Background: Limb position changes are likely during transport from injury location to definitive care. This study investigated passive limb position change effects on tourniquet pressure and occlusion. Methods: Triplicate buddy-applied OMNA® Marine Tourniquet applications to Doppler-based occlusion were done to sitting and laying supine mid-thigh (n=5) and sitting mid-arm (n=3). Tourniqueted limb positions were bent/straight/bent and straight/bent/straight (randomized first position order, 5 seconds/position, pressure every 0.1 second, two-way repeated measures ANOVA). Results: Sitting thigh occlusion pressures leg bent were higher than straight (median, minimum-maximum; 328, 307-403mmHg versus 312, 295-387mmHg, p = .013). In each recipient, the pressure change for each position change for each limb had p < .003. In each recipient, when sitting, leg bent to straight increased pressure (326, 276-415mmHg to 371, 308-427mmHg bent first and 275, 233-354mmHg to 311, 241-353mmHg straight first), and straight to bent decreased pressure (371, 308-427mmHg to 301, 262-388mmHg bent first and 312, 265-395mmHg to 275, 233-354mmHg straight first). When laying, position changes from leg bent first resulted in pressure changes in each recipient but not in the same directions in each recipient. From laying leg straight first, in each recipient changing to bent increased the pressure (295, 210-366mmHg to 328, 255-376mmHg) and to straight decreased the pressure (328, 255-376 mmHg to 259, 210-333 mmHg). Sitting arm bent occlusion pressures were lower than straight (230, 228-252mmHg versus 256, 250-287mmHg, p = .026). Arm position changes resulted in pressure changes in each recipient but not in the same directions in each recipient. Changes in pressure trace character (presence or absence of rhythmically pulsatile traces) and Doppler-based occlusion were consistent with limb position-induced changes in tourniquet pressure (each p ≤ .001 leg, p = .071 arm traces, and p = .188 arm occlusion). Conclusions: Passive limb position changes can cause significant changes in tourniquet pressure. Therefore, tourniquet adequacy should be reassessed after any limb position change.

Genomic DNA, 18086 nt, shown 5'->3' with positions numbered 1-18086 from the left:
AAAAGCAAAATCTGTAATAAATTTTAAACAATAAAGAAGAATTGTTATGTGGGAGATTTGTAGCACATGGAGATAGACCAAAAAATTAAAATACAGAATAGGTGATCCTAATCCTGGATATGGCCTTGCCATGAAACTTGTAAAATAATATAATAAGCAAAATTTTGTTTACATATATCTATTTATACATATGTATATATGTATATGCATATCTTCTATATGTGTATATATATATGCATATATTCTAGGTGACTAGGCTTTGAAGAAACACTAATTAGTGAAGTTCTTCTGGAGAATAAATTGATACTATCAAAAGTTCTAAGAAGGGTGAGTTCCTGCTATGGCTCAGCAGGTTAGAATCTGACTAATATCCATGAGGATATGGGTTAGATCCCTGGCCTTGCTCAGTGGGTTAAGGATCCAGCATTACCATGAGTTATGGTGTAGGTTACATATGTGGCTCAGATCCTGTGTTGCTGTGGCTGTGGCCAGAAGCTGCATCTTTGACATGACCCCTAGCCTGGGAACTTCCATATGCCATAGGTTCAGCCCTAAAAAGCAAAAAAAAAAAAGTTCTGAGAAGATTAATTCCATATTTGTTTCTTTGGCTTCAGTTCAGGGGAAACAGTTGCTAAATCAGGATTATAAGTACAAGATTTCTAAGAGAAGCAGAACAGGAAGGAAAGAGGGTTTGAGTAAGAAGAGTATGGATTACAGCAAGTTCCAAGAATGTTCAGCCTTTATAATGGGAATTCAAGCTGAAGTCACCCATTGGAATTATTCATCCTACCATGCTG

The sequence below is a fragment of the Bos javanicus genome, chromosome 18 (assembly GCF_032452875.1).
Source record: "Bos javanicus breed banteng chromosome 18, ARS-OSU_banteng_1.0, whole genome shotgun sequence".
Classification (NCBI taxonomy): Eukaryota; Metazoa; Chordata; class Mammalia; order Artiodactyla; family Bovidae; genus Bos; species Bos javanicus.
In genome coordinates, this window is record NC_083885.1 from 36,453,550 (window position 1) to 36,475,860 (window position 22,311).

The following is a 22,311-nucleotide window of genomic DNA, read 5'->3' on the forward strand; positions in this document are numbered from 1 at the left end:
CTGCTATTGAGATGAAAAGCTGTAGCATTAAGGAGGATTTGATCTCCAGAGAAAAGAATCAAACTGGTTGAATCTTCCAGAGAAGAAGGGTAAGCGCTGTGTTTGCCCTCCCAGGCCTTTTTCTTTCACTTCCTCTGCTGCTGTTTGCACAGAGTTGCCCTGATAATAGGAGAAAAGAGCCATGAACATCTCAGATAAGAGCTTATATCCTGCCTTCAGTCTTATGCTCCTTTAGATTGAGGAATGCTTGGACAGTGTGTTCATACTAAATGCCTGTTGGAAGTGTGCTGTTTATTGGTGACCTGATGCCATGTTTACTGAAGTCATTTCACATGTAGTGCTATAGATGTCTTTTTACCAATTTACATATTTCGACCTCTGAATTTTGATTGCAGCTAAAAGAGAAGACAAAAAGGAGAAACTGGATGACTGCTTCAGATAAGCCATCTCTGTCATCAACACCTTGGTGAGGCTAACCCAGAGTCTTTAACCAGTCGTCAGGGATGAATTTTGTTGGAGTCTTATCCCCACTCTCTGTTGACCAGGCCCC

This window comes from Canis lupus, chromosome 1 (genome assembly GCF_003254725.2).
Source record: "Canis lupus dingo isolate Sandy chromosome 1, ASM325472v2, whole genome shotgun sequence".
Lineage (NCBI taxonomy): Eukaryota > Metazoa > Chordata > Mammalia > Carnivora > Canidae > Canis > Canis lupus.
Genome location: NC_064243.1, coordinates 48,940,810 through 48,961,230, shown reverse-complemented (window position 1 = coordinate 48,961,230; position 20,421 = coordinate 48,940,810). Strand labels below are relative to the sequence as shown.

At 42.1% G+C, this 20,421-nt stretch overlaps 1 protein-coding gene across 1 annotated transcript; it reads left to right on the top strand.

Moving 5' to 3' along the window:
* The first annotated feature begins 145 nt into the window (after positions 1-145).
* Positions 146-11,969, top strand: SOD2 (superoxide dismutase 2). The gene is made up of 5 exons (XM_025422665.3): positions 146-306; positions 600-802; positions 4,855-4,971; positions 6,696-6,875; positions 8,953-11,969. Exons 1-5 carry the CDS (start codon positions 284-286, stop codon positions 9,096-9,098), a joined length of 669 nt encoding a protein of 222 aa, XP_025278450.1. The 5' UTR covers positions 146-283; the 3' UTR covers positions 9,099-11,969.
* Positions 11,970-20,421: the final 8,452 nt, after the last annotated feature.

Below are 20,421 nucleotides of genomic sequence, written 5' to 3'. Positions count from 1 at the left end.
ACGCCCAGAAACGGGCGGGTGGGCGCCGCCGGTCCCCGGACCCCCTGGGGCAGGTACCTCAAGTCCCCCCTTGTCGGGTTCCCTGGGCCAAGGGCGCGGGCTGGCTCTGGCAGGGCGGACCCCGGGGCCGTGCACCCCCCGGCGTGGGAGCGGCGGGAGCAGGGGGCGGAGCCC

Airway Management in Prolonged Field Care

Dye C, Keenan S, Carius BM, Loos PE, Remley MA, Mendes B, Arnold JL, May I, Powell D, Tobin JM, Riesberg JC, Shackelford SA 20(3). 141 - 156 (Journal Article)

This Role 1, prolonged field care (PFC) clinical practice guideline (CPG) is intended to be used after Tactical Combat Casualty Care (TCCC) Guidelines, when evacuation to higher level of care is not immediately possible. A provider must first and foremost be an expert in TCCC, the Department of Defense standard of care for first responders. The intent of this PFC CPG is to provide evidence and experience-based solutions to those who manage airways in an austere environment. An emphasis is placed on utilizing the tools and adjuncts most familiar to a Role 1 provider. The PFC capability of airway is addressed to reflect the reality of managing an airway in a Role 1 resource-constrained environment. A separate Joint Trauma System CPG will address mechanical ventilation. This PFC CPG also introduces an acronym to assist providers and their teams in preparing for advanced procedures, to include airway management.